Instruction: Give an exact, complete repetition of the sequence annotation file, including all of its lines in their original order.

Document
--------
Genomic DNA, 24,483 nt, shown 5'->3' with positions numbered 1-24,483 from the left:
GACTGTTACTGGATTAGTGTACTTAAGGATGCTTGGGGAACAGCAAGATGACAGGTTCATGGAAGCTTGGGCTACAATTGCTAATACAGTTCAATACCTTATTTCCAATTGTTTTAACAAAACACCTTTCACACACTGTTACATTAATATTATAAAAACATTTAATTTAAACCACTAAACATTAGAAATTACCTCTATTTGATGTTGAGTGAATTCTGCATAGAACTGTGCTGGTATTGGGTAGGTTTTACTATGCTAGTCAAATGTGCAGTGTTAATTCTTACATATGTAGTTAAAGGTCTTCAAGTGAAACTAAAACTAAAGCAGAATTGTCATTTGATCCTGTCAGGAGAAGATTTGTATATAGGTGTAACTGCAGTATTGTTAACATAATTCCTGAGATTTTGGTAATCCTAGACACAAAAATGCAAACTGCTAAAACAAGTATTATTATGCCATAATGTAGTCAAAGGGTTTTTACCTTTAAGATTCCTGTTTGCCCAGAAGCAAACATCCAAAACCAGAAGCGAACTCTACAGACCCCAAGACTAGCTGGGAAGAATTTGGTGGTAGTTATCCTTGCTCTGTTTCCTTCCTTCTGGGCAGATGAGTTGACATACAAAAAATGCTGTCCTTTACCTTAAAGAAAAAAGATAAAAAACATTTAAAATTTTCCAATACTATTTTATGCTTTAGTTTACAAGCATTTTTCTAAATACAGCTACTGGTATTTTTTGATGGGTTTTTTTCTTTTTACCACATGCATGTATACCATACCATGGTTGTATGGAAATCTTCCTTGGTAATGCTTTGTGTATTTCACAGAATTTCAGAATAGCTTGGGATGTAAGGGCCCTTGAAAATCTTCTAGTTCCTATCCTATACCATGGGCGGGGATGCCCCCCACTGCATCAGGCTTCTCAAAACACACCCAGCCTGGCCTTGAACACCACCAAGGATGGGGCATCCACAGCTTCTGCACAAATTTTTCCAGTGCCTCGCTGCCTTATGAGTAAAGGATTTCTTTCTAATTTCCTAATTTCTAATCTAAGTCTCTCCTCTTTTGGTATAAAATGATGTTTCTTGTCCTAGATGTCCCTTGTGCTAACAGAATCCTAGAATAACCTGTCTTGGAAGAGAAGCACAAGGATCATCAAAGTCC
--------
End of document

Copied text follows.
Genomic DNA, 24,483 nt, shown 5'->3' with positions numbered 1-24,483 from the left:
GACTGTTACTGGATTAGTGTACTTAAGGATGCTTGGGGAACAGCAAGATGACAGGTTCATGGAAGCTTGGGCTACAATTGCTAATACAGTTCAATACCTTATTTCCAATTGTTTTAACAAAACACCTTTCACACACTGTTACATTAATATTATAAAAACATTTAATTTAAACCACTAAACATTAGAAATTACCTCTATTTGATGTTGAGTGAATTCTGCATAGAACTGTGCTGGTATTGGGTAGGTTTTACTATGCTAGTCAAATGTGCAGTGTTAATTCTTACATATGTAGTTAAAGGTCTTCAAGTGAAACTAAAACTAAAGCAGAATTGTCATTTGATCCTGTCAGGAGAAGATTTGTATATAGGTGTAACTGCAGTATTGTTAACATAATTCCTGAGATTTTGGTAATCCTAGACACAAAAATGCAAACTGCTAAAACAAGTATTATTATGCCATAATGTAGTCAAAGGGTTTTTACCTTTAAGATTCCTGTTTGCCCAGAAGCAAACATCCAAAACCAGAAGCGAACTCTACAGACCCCAAGACTAGCTGGGAAGAATTTGGTGGTAGTTATCCTTGCTCTGTTTCCTTCCTTCTGGGCAGATGAGTTGACATACAAAAAATGCTGTCCTTTACCTTAAAGAAAAAAGATAAAAAACATTTAAAATTTTCCAATACTATTTTATGCTTTAGTTTACAAGCATTTTTCTAAATACAGCTACTGGTATTTTTTGATGGGTTTTTTTCTTTTTACCACATGCATGTATACCATACCATGGTTGTATGGAAATCTTCCTTGGTAATGCTTTGTGTATTTCACAGAATTTCAGAATAGCTTGGGATGTAAGGGCCCTTGAAAATCTTCTAGTTCCTATCCTATACCATGGGCGGGGATGCCCCCCACTGCATCAGGCTTCTCAAAACACACCCAGCCTGGCCTTGAACACCACCAAGGATGGGGCATCCACAGCTTCTGCACAAATTTTTCCAGTGCCTCGCTGCCTTATGAGTAAAGGATTTCTTTCTAATTTCCTAATTTCTAATCTAAGTCTCTCCTCTTTTGGTATAAAATGATGTTTCTTGTCCTAGATGTCCCTTGTGCTAACAGAATCCTAGAATAACCTGTCTTGGAAGAGAAGCACAAGGATCATCAAAGTCC